Note: the below contains spoilers for the first half an hour of Cargo. Even though that was already revealed in trailers, here’s the spoiler cat anyway.
The best zombie movies don’t contain buckets of senseless gore or just ninety minutes of the visual effects guy getting creative with his walking cadaver designs. While those two fundamentals certainly help to make a memorable movie, they should also have an emotional hook, something to ground the viscera and to help you connect to what’s going on. Netflix’s Cargo certainly fits that bill.
Set in the plagued Australian outback, Cargo opens with a family of three sailing down a river. It’s disquieting in its quietness; something has clearly gone wrong. Cargo, however, doesn’t specify how it all went wrong or how the rest of the world is faring in the midst of a pandemic. Instead, it’s laser-focused on its small cast, which helps it to craft a simple but hugely effective narrative.
The patriarch, Andy (Martin Freeman) is the pragmatist, which the film establishes very early on when he climbs aboard a partly-sunken boat wearing full fishing gear. He plays it safe to the annoyance of his wife, Kay (Susie Porter), who wants to return to land to search for supplies for their infant daughter, Rosie. The decision is made for Andy when Kay climbs aboard the same boat that he had her assured her was safe. When she is bitten, the family desperately make their way inland for medical care.
As Cargo is a grim post-apocalyptic movie, that clearly doesn’t happen. After their car crashes, a deceased Kay reanimates and bites Andy, dooming him to the same fate within 48 hours. Andy mercy kills his “wife” before setting off on a journey to find a suitable new home for his daughter.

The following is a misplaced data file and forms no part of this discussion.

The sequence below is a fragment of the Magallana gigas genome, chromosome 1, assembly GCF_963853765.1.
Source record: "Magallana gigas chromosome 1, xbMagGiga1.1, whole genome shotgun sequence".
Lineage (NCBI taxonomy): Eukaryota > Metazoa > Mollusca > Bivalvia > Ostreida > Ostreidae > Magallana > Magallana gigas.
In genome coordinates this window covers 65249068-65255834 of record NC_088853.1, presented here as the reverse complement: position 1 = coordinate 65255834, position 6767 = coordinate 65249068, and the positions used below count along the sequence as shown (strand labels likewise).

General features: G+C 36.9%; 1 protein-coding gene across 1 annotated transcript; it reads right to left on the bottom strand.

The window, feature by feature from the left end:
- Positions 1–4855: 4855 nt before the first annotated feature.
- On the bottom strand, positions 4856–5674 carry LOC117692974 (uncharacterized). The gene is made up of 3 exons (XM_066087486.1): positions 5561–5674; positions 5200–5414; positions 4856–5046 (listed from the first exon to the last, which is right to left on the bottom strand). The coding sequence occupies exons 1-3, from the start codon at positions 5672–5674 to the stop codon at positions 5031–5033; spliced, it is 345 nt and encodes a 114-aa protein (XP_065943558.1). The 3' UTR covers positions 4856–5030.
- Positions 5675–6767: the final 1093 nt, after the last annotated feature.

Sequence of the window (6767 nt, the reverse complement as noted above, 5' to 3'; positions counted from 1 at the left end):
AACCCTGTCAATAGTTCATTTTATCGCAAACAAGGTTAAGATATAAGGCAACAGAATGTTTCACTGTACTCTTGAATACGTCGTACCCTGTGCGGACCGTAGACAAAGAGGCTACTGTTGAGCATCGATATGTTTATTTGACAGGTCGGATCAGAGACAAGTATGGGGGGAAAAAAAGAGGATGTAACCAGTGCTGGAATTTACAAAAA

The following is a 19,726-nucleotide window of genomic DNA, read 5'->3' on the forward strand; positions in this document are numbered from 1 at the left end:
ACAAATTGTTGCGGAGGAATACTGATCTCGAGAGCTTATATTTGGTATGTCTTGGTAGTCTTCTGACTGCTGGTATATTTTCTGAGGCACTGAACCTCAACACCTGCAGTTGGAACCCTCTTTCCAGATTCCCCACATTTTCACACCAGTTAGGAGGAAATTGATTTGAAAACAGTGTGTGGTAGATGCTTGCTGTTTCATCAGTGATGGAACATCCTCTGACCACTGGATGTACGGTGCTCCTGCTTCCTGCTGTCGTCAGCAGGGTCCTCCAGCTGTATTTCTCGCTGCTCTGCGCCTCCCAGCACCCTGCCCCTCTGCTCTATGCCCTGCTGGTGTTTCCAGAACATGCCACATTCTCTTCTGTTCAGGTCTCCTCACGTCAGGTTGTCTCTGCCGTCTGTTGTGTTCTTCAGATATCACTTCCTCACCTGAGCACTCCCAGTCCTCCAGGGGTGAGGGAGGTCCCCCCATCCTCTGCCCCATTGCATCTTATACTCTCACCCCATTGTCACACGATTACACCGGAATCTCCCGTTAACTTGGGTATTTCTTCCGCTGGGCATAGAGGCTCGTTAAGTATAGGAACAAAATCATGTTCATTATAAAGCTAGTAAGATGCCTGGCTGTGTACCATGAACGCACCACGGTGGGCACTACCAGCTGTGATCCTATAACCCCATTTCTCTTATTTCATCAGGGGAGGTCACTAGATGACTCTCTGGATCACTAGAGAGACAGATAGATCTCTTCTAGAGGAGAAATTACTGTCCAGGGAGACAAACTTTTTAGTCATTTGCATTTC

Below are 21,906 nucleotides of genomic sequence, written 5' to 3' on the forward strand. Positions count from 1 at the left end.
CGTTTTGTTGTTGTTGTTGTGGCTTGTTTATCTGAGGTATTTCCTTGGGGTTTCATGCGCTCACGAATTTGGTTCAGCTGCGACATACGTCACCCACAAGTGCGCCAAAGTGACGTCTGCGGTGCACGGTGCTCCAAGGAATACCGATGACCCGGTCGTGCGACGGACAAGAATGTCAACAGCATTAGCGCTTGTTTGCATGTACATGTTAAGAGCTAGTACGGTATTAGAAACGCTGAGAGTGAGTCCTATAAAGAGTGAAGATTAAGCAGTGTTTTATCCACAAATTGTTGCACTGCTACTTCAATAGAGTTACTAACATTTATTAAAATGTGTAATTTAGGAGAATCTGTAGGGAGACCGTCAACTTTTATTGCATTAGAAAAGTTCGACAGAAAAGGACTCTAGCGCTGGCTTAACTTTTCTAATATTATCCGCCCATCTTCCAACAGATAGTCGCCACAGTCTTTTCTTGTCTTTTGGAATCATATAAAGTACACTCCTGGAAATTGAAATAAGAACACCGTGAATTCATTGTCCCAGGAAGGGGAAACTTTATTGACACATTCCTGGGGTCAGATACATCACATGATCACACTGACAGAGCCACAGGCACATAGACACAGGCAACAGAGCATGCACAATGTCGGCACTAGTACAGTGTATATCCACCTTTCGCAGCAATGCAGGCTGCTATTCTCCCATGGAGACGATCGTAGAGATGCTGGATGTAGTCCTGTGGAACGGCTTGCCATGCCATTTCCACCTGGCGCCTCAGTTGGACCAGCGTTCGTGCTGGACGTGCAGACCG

From here, Cargo is a road trip filled with new faces, friendly and otherwise, with Andy hoping beyond hope to find shelter for Rosie. Martin Freeman, thankfully opting for his regular accent, is excellent as the human timebomb, especially so when the clock ticks closer and closer to game over, showing the anguish of a father who would do anything to protect his daughter without losing himself.
However, the MVP of Cargo is the daughter, who must be an award-winning actress who has been taking growth-stunting drugs. She’s the shining light, quite literally at points, with her adorable reactions and obvious naivety being at odds with the hopelessness of the situation. Likewise, Simone Landers is excellent support as Thoomi: a girl who wanders the lands for a cure for her father while being hunted by her family.
One of the best cards in Cargo’s deck is the landscape of the Australian outback itself, which suits the post-apocalyptic tone. The directors, Ben Howling and Yolanda Ramke, deal with the scale of their canvas remarkably well. The zombies aren’t too common or seen that frequently throughout Cargo, but when they show up, it’s a stark reminder of how badly the infection has ravaged the lands. The shuffling threats aren’t the attraction here, though.
Cargo paints a desolate yet heartwarming picture of fatherhood that’s hard not to be moved by. It’s not perfect as some of the decisions its characters make are straight out of the slasher movie textbook of idiocy. Likewise, there’s an angle with a hostile stranger that feels somewhat redundant, even if it produces some tense moments. If you can overlook some basic flaws, Cargo is a refreshing and hopeful addition to a subgenre that was crying out for some fresh ideas.
A simple but effective story about fatherhood and sacrifice, Cargo is a zombie movie that you shouldn't overlook on Netflix.